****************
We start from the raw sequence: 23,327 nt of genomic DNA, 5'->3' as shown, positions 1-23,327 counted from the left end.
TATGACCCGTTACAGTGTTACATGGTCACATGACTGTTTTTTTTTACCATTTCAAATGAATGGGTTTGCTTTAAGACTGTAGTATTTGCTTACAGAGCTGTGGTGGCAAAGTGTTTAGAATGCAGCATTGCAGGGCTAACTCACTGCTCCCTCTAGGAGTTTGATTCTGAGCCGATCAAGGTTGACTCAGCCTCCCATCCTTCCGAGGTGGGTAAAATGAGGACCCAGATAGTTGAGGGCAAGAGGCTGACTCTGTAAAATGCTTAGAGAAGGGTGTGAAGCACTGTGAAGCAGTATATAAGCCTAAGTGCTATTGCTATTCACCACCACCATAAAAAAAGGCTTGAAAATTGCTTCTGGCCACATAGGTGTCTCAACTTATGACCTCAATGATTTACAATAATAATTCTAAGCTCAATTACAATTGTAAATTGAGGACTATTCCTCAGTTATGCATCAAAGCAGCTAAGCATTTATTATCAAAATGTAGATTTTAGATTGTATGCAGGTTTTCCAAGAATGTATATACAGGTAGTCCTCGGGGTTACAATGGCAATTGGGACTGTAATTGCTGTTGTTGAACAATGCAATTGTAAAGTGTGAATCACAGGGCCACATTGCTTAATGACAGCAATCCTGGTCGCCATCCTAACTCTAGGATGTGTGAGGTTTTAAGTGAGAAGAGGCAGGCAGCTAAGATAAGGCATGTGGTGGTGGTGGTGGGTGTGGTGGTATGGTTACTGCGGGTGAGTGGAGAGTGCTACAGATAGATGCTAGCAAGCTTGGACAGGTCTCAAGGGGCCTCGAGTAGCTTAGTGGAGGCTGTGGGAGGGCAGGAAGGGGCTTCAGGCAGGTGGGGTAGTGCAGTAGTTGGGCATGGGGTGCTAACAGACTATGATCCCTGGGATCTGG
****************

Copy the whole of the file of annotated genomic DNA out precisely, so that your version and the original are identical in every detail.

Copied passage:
We start from the raw sequence: 23,327 nt of genomic DNA, 5'->3' as shown, positions 1-23,327 counted from the left end.
TATGACCCGTTACAGTGTTACATGGTCACATGACTGTTTTTTTTTACCATTTCAAATGAATGGGTTTGCTTTAAGACTGTAGTATTTGCTTACAGAGCTGTGGTGGCAAAGTGTTTAGAATGCAGCATTGCAGGGCTAACTCACTGCTCCCTCTAGGAGTTTGATTCTGAGCCGATCAAGGTTGACTCAGCCTCCCATCCTTCCGAGGTGGGTAAAATGAGGACCCAGATAGTTGAGGGCAAGAGGCTGACTCTGTAAAATGCTTAGAGAAGGGTGTGAAGCACTGTGAAGCAGTATATAAGCCTAAGTGCTATTGCTATTCACCACCACCATAAAAAAAGGCTTGAAAATTGCTTCTGGCCACATAGGTGTCTCAACTTATGACCTCAATGATTTACAATAATAATTCTAAGCTCAATTACAATTGTAAATTGAGGACTATTCCTCAGTTATGCATCAAAGCAGCTAAGCATTTATTATCAAAATGTAGATTTTAGATTGTATGCAGGTTTTCCAAGAATGTATATACAGGTAGTCCTCGGGGTTACAATGGCAATTGGGACTGTAATTGCTGTTGTTGAACAATGCAATTGTAAAGTGTGAATCACAGGGCCACATTGCTTAATGACAGCAATCCTGGTCGCCATCCTAACTCTAGGATGTGTGAGGTTTTAAGTGAGAAGAGGCAGGCAGCTAAGATAAGGCATGTGGTGGTGGTGGTGGGTGTGGTGGTATGGTTACTGCGGGTGAGTGGAGAGTGCTACAGATAGATGCTAGCAAGCTTGGACAGGTCTCAAGGGGCCTCGAGTAGCTTAGTGGAGGCTGTGGGAGGGCAGGAAGGGGCTTCAGGCAGGTGGGGTAGTGCAGTAGTTGGGCATGGGGTGCTAACAGACTATGATCCCTGGGATCTGG